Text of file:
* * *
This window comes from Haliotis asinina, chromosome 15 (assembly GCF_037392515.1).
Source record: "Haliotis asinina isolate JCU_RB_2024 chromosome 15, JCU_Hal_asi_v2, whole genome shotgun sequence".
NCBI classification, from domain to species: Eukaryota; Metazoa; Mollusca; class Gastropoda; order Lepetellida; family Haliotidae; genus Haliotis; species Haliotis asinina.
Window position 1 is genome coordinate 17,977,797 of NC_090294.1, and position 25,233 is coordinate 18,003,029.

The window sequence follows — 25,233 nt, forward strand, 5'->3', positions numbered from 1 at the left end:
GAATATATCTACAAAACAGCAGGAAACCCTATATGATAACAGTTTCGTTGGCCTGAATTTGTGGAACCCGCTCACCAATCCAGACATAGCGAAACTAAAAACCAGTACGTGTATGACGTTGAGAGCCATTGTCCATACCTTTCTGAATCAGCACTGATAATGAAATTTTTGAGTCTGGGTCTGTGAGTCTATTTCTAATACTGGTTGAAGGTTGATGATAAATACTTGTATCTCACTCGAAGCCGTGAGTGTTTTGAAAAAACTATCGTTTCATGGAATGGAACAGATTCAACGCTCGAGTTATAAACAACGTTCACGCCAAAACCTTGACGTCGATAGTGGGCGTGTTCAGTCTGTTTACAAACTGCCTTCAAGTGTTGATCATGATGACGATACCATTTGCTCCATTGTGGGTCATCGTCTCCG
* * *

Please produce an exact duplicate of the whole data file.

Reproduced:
This window comes from Haliotis asinina, chromosome 15 (assembly GCF_037392515.1).
Source record: "Haliotis asinina isolate JCU_RB_2024 chromosome 15, JCU_Hal_asi_v2, whole genome shotgun sequence".
NCBI classification, from domain to species: Eukaryota; Metazoa; Mollusca; class Gastropoda; order Lepetellida; family Haliotidae; genus Haliotis; species Haliotis asinina.
Window position 1 is genome coordinate 17,977,797 of NC_090294.1, and position 25,233 is coordinate 18,003,029.

The window sequence follows — 25,233 nt, forward strand, 5'->3', positions numbered from 1 at the left end:
GAATATATCTACAAAACAGCAGGAAACCCTATATGATAACAGTTTCGTTGGCCTGAATTTGTGGAACCCGCTCACCAATCCAGACATAGCGAAACTAAAAACCAGTACGTGTATGACGTTGAGAGCCATTGTCCATACCTTTCTGAATCAGCACTGATAATGAAATTTTTGAGTCTGGGTCTGTGAGTCTATTTCTAATACTGGTTGAAGGTTGATGATAAATACTTGTATCTCACTCGAAGCCGTGAGTGTTTTGAAAAAACTATCGTTTCATGGAATGGAACAGATTCAACGCTCGAGTTATAAACAACGTTCACGCCAAAACCTTGACGTCGATAGTGGGCGTGTTCAGTCTGTTTACAAACTGCCTTCAAGTGTTGATCATGATGACGATACCATTTGCTCCATTGTGGGTCATCGTCTCCG